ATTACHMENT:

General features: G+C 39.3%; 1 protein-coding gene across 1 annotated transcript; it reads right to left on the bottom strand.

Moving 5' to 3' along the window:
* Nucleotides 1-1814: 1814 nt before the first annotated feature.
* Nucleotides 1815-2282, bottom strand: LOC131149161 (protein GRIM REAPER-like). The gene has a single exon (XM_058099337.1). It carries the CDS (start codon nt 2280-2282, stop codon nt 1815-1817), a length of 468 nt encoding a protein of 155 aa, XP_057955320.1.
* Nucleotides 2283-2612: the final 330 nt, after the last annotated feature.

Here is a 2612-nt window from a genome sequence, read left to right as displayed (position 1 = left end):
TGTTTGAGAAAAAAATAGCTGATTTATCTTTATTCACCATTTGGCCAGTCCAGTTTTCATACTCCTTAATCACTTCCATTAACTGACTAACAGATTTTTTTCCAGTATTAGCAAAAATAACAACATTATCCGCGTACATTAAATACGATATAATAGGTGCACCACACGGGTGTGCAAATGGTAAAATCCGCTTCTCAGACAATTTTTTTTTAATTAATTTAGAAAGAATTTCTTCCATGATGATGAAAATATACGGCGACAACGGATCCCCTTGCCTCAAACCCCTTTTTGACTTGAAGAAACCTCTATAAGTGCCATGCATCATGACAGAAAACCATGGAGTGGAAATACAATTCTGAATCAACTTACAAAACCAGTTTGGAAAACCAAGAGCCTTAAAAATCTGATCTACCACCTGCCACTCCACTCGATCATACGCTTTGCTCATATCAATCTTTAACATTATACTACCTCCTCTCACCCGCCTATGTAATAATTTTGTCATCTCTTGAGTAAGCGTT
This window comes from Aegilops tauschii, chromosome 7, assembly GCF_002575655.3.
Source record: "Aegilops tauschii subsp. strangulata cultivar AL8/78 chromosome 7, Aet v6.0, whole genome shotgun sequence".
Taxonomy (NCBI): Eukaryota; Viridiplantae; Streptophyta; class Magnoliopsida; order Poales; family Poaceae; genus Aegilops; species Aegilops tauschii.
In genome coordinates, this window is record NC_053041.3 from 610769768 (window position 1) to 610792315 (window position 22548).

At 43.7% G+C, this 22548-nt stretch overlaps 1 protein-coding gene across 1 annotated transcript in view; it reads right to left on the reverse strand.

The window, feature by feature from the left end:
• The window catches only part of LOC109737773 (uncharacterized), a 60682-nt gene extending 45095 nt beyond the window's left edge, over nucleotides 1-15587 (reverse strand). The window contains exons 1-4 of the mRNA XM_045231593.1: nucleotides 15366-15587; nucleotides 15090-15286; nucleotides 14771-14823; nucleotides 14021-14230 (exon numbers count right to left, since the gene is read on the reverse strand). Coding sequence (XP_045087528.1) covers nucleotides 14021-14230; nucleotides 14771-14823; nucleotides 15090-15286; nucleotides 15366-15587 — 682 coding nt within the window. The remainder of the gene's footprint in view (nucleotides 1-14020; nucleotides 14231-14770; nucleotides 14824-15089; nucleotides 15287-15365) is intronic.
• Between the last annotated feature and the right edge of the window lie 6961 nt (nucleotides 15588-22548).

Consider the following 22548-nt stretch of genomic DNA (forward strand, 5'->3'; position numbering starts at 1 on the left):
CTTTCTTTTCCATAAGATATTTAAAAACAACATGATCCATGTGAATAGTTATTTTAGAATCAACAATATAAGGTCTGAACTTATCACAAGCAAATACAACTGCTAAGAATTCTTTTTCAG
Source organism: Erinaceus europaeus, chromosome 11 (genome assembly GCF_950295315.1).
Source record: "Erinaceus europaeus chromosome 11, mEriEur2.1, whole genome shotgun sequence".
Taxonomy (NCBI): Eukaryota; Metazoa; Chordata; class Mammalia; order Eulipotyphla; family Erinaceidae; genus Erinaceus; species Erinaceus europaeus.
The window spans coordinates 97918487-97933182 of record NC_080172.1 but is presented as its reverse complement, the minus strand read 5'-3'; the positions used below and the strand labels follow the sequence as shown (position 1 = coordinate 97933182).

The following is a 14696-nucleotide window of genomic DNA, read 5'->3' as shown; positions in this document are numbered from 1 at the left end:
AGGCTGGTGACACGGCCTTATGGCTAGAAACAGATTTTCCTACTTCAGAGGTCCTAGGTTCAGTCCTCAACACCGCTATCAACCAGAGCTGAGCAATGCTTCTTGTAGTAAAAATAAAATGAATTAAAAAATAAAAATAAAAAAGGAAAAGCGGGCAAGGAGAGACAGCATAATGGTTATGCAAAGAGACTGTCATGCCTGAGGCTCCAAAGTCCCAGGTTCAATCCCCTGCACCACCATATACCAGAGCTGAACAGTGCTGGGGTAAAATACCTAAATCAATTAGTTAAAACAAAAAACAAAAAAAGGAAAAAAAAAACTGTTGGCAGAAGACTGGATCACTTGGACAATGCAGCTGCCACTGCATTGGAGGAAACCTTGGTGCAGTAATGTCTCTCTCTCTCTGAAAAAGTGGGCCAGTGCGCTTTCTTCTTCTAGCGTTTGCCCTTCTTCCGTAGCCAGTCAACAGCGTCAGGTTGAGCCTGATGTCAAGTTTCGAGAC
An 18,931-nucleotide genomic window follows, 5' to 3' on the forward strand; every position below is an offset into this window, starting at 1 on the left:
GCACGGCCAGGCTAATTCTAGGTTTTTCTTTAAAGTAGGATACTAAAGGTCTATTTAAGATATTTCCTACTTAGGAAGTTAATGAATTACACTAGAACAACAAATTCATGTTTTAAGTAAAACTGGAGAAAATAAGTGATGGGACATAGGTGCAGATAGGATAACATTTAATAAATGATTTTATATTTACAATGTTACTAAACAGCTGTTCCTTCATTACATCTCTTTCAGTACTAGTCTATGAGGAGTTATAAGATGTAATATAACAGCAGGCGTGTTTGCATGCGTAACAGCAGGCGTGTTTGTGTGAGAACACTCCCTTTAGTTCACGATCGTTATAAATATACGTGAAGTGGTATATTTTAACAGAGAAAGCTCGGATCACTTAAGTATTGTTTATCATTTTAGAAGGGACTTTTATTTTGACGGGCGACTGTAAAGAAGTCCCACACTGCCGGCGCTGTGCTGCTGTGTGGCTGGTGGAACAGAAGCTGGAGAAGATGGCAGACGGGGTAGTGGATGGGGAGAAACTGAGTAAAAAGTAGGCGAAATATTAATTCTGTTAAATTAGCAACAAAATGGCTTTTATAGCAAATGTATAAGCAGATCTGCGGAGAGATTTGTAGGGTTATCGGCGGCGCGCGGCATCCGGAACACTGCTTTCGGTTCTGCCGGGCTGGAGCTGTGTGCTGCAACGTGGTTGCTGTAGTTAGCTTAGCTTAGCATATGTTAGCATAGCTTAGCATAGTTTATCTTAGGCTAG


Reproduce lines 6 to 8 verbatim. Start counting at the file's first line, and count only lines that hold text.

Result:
Here is a 2612-nt window from a genome sequence, read left to right as displayed (position 1 = left end):
TGTTTGAGAAAAAAATAGCTGATTTATCTTTATTCACCATTTGGCCAGTCCAGTTTTCATACTCCTTAATCACTTCCATTAACTGACTAACAGATTTTTTTCCAGTATTAGCAAAAATAACAACATTATCCGCGTACATTAAATACGATATAATAGGTGCACCACACGGGTGTGCAAATGGTAAAATCCGCTTCTCAGACAATTTTTTTTTAATTAATTTAGAAAGAATTTCTTCCATGATGATGAAAATATACGGCGACAACGGATCCCCTTGCCTCAAACCCCTTTTTGACTTGAAGAAACCTCTATAAGTGCCATGCATCATGACAGAAAACCATGGAGTGGAAATACAATTCTGAATCAACTTACAAAACCAGTTTGGAAAACCAAGAGCCTTAAAAATCTGATCTACCACCTGCCACTCCACTCGATCATACGCTTTGCTCATATCAATCTTTAACATTATACTACCTCCTCTCACCCGCCTATGTAATAATTTTGTCATCTCTTGAGTAAGCGTT
This window comes from Aegilops tauschii, chromosome 7, assembly GCF_002575655.3.